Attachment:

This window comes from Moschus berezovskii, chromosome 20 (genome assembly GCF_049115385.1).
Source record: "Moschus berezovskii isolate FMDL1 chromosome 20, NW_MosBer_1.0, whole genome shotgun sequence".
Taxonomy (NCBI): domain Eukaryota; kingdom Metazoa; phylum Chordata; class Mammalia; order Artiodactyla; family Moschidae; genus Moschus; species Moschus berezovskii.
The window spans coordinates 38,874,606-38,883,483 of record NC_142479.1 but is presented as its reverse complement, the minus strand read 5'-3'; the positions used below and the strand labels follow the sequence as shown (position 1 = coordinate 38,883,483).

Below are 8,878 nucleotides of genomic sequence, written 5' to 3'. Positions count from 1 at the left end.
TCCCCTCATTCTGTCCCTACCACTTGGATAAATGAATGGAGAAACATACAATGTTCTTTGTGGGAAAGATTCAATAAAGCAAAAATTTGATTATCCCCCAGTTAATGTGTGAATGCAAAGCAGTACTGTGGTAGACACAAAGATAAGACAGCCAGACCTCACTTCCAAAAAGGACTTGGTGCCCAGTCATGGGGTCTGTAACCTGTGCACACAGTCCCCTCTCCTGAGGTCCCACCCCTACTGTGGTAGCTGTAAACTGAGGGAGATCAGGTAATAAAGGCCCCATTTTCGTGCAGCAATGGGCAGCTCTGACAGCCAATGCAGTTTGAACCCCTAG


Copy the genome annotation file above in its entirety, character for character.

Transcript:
This window comes from Moschus berezovskii, chromosome 20 (genome assembly GCF_049115385.1).
Source record: "Moschus berezovskii isolate FMDL1 chromosome 20, NW_MosBer_1.0, whole genome shotgun sequence".
Taxonomy (NCBI): domain Eukaryota; kingdom Metazoa; phylum Chordata; class Mammalia; order Artiodactyla; family Moschidae; genus Moschus; species Moschus berezovskii.
The window spans coordinates 38,874,606-38,883,483 of record NC_142479.1 but is presented as its reverse complement, the minus strand read 5'-3'; the positions used below and the strand labels follow the sequence as shown (position 1 = coordinate 38,883,483).

Below are 8,878 nucleotides of genomic sequence, written 5' to 3'. Positions count from 1 at the left end.
TCCCCTCATTCTGTCCCTACCACTTGGATAAATGAATGGAGAAACATACAATGTTCTTTGTGGGAAAGATTCAATAAAGCAAAAATTTGATTATCCCCCAGTTAATGTGTGAATGCAAAGCAGTACTGTGGTAGACACAAAGATAAGACAGCCAGACCTCACTTCCAAAAAGGACTTGGTGCCCAGTCATGGGGTCTGTAACCTGTGCACACAGTCCCCTCTCCTGAGGTCCCACCCCTACTGTGGTAGCTGTAAACTGAGGGAGATCAGGTAATAAAGGCCCCATTTTCGTGCAGCAATGGGCAGCTCTGACAGCCAATGCAGTTTGAACCCCTAG